Most fall semesters, I teach a class where students read The History of Rasselas, Prince of Abissinia. It’s an interesting tale by Samuel Johnson, which explores the nature of human happiness and one’s “choice of life.” (Note: spoiler ahead, but book was originally published in 1759, so that’s on you.) The main characters, a prince and princess, are seeking the best way of life for happiness out in the real world, so they observe and experiment with many different approaches to life. When we get to the end of the book, the final chapter is “The conclusion, in which nothing is concluded.”
My students have mixed reactions on “The conclusion, in which nothing is concluded.” Some are annoyed. They want some kind of conclusion. Some just kind of roll their eyes. Based on the previous chapters, it’s not the most surprising thing. The conclusion definitely makes them ponder what the book is really all about and what it is saying about the possibilities for human happiness.
This year, as we made our way through Rasselas, I was reflecting on how important it is to sometimes not come to a conclusion. Though it’s not the overall point of the book, it is a point made in the book before the final chapter. In chapter 35, Princess Nekayah, who is somewhat responsible for the kidnapping of her maid and friend, Pekuah, “languishes” and grieves and seems unable to move on. She can’t enjoy anything or think about anything other than her lost friend and her own guilt.
Nekayah is counseled by Imlac, the philosopher poet who is guiding Prince Rasselas and his sister through the world: “Do not entangle your mind, said Imlac, by irrevocable determinations, nor increase the burthen of life by a voluntary accumulation of misery: the weariness of retirement will continue or increase when the loss of Pekuah is forgotten. That you have been deprived of one pleasure is no very good reason for rejection of the rest.”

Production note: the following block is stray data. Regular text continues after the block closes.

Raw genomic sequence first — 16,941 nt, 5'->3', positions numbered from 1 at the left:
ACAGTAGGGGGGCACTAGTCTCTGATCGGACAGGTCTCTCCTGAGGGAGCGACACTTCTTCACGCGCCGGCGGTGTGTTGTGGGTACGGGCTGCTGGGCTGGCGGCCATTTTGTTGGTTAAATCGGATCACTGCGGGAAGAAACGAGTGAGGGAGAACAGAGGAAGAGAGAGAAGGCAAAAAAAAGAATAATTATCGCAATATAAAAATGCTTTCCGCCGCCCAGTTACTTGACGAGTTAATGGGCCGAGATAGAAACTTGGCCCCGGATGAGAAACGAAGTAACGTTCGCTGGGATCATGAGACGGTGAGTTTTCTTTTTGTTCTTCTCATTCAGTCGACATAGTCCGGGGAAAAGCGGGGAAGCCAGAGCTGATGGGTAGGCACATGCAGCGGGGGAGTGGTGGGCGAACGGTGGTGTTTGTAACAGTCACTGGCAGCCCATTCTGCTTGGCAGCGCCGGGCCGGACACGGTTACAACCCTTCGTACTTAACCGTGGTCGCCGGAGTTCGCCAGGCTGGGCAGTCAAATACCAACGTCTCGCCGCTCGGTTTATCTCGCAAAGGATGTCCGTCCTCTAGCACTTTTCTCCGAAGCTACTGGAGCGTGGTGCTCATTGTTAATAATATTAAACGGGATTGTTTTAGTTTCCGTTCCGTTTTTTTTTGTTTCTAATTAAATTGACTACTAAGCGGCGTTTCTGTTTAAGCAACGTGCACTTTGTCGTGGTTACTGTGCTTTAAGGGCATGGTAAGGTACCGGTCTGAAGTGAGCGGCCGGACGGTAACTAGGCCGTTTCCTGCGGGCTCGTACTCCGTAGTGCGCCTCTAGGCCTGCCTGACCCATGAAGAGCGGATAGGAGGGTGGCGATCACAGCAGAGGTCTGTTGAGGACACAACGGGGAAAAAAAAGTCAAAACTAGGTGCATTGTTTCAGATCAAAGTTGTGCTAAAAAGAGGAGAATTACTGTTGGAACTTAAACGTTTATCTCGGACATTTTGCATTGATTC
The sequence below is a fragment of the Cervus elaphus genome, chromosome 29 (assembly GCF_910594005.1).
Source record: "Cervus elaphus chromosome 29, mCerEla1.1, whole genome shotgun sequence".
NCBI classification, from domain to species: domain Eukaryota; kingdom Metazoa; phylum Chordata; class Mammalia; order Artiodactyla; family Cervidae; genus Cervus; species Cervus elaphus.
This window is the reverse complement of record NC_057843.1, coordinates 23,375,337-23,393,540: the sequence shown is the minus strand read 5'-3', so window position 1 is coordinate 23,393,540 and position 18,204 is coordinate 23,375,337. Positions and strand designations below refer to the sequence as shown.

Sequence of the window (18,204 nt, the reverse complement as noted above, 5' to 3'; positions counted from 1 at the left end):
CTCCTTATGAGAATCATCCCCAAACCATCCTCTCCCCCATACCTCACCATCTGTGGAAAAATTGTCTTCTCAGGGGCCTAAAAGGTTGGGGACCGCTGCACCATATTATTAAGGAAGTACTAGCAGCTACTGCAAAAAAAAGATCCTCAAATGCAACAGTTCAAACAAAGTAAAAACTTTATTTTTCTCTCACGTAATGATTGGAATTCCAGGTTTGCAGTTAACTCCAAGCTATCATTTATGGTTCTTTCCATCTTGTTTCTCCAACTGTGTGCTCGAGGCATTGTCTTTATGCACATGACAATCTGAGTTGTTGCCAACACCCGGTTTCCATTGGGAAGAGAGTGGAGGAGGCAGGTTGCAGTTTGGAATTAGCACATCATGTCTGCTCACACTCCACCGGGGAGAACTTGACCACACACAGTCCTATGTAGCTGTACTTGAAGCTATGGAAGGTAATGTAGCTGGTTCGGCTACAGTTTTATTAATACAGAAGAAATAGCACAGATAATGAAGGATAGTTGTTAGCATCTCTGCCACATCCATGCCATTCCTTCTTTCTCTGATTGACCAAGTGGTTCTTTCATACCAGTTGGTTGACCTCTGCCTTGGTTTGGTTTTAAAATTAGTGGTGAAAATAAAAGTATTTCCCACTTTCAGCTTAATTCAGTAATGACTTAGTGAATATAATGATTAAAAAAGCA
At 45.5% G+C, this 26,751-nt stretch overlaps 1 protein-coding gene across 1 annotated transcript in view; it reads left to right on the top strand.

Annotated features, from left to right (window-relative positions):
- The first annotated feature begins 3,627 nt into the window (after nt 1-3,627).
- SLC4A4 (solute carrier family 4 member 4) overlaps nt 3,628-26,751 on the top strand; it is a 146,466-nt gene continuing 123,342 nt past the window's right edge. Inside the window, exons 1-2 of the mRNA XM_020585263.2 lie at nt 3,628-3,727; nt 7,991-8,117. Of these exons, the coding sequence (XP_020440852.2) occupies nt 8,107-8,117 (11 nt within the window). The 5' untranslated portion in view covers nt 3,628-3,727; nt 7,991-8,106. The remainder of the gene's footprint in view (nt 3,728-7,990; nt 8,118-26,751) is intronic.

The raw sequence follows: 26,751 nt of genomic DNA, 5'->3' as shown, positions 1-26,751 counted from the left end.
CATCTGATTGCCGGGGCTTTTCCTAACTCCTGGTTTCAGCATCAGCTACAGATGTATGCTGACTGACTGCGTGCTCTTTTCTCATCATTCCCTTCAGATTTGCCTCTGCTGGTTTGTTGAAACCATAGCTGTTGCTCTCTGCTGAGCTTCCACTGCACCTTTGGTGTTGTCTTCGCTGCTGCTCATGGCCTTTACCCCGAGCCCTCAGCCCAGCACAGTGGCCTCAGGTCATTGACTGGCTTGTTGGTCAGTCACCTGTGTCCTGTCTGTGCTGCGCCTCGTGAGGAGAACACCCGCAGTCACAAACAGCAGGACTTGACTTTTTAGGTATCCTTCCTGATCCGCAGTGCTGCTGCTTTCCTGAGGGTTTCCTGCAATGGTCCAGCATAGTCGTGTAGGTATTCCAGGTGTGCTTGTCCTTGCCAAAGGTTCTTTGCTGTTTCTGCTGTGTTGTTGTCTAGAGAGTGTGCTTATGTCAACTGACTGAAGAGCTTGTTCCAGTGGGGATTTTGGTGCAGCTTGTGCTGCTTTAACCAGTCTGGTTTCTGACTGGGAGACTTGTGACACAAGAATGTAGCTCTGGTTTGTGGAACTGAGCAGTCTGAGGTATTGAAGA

An endnote in the Oxford World’s Classics edition suggests that Samuel Johnson was hostile to the idea of vows, as can be seen in examples from The Rambler. But it seems this point about “irrevocable determinations” can be much bigger than vows. It can also be bigger than the sacrifice of additional pleasures due to the loss of one.
It has long seemed to me, that once we decide “the way it is” about certain things we begin to make mistakes. First, once we come to a conclusion, we often cease trying to attempt understanding. For example, it’s an old riddle, but most people choose “free will” or “predestination” and then ignore the fact that there are Bible verses or facts of life that seem to suggest both. The same goes for “nature” versus “nurture.” We just settle the matter for ourselves and then proceed to ignore the complexities. The same goes for societal problems and positions on different issues. Once I know “how it is” and “what is right,” I have no need to really ponder something. I certainly don’t need to evaluate my reasons for thinking that way about whatever it is.